• In FIG. 2, one of the areas to be treated to train the muscles is shown at reference number 32 to be in the area corresponding to the orbicularis oculi 8 shown in FIG. 1. This is the muscle encircling the eye and underlying the skin that gradually ages to produce wrinkles generally radiating from the eye at right angles to this muscle, e.g. crow's feet. The muscle fibers extend generally parallel to one another from point 32 in the direction indicated by reference numbers 34, 36.
  • Referring to FIG. 3 of the drawing a hand held device for carrying out the method according to the present invention is indicated generally by reference number 38. Device 38 is shown in cross-section and placed, when not in use, in a battery recharging stand, shown generally at 40.
  • The hand held device 38 includes a housing, a battery 42 serving as a power source, a motor 44 connected to battery 42 though a circuit board 46 to be activated by a manual switch 48. Motor 44 drives a motion converter 50, in this case a speed reducing gear train (not shown), which has its output shaft connected to a chuck 52. Preferably the speed of the motor 44 is reduced to an output speed of about 90 to 120 rpm by the motion converter. Chuck 52 includes a tapered socket 54 receiving the tapered tip 55 of a removable head 56 with a friction fit. The removable head 56 carries a rotary tip 58, which in the case shown supports a ball of unwoven fibers or fuzzy material such as lambs wool or Berber Fleece used to train the muscles of the eyelid. The fibers serve as muscle training elements 60 that are moved in a circular motion by head 56. Challenging the eyelid muscles may also prevent ptosis of the eyelid (drooping) and could prevent the need for possible surgery and/or botox injection.
  • FIGS. 4 a and 4 b show a second type of detachable head shown generally at 62, having a tapered tip 64 on one end designed to fit the tapered chuck socket 54 of the hand held device 38. The other end of head 62 includes a disk 66 with axially extending bristles 68. The latter are preferably soft nylon bristles about ¼ to ½ inch long. The disk 66 and the bristles 68 can be formed as an integral member by a known process. The bristles 68 serve as muscle training elements and are moved in a circular motion by head 62.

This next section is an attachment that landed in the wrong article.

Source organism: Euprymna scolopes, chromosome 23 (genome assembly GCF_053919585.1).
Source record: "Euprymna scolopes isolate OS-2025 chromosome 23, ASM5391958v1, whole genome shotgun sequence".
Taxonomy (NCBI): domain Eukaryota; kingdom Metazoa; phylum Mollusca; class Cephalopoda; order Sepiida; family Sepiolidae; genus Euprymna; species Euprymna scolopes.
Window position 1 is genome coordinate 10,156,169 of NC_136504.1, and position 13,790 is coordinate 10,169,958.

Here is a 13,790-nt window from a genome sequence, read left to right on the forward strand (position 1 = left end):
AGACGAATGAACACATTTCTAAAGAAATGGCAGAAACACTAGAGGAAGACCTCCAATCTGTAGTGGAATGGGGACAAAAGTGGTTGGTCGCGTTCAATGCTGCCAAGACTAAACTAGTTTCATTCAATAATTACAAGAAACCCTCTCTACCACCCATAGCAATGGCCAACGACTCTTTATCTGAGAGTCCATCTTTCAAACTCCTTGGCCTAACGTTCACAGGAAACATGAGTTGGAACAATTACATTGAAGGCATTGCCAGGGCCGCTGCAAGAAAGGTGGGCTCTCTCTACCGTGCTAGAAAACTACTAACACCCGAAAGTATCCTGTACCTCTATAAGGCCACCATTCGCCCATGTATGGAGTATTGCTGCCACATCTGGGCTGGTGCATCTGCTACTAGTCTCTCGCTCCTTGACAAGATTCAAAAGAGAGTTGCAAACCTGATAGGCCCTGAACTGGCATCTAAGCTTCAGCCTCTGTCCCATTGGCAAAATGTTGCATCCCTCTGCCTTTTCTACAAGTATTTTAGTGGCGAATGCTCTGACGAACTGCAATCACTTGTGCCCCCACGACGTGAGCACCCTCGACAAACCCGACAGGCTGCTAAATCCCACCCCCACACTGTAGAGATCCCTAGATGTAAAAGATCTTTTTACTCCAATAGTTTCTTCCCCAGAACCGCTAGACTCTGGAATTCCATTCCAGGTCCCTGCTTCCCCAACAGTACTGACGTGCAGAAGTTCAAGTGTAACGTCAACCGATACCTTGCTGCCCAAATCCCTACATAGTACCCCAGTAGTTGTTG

• The purpose of the head with bristles is to smooth out the engrained “memory lines” from facial expressions. The earlier the muscles are toned in life, the greater the benefit will be on delaying the aging process of the face.
  • FIGS. 5 a and 5 b show a third type of detachable head shown generally at 70, having a tapered tip 72 on one end designed to fit the tapered chuck socket 54 of the hand held device 38. The other end of head 70 includes a disk 74 with freely rollable balls 76. The latter are preferably held in disk 74 in suitable sockets by interference fit. The balls 76 serve as muscle training elements and are moved in a circular motion by head 70.
  • Referring to FIG. 6 of the drawing, a human head C is represented wearing an eye mask shown generally at 78. The eye mask 78 is supported around the eyes by fabric rim 80, held in place by an elastic strap 82. A flexible membrane 84 of stretchable elastic fabric is attached about its periphery by sewing to the fabric rim 80. The elastic strap and the rim pull the membrane 84 into contact with the face of the user, and the stretchable fabric causes it to conform to the shape of eyes and eyelids.
  • The hand held device 38 of FIG. 3, or alternatively of any of the other hand held devices yet to be described, is shown with the soft muscle training fiber elements of the rotary tip 58 pressed against the outer surface of membrane 84. The inner surface of membrane 84 is in contact with the eyelids to stabilize and protect the skin while the hand held device is manipulated by the user to stimulate and train the muscles underlying the skin.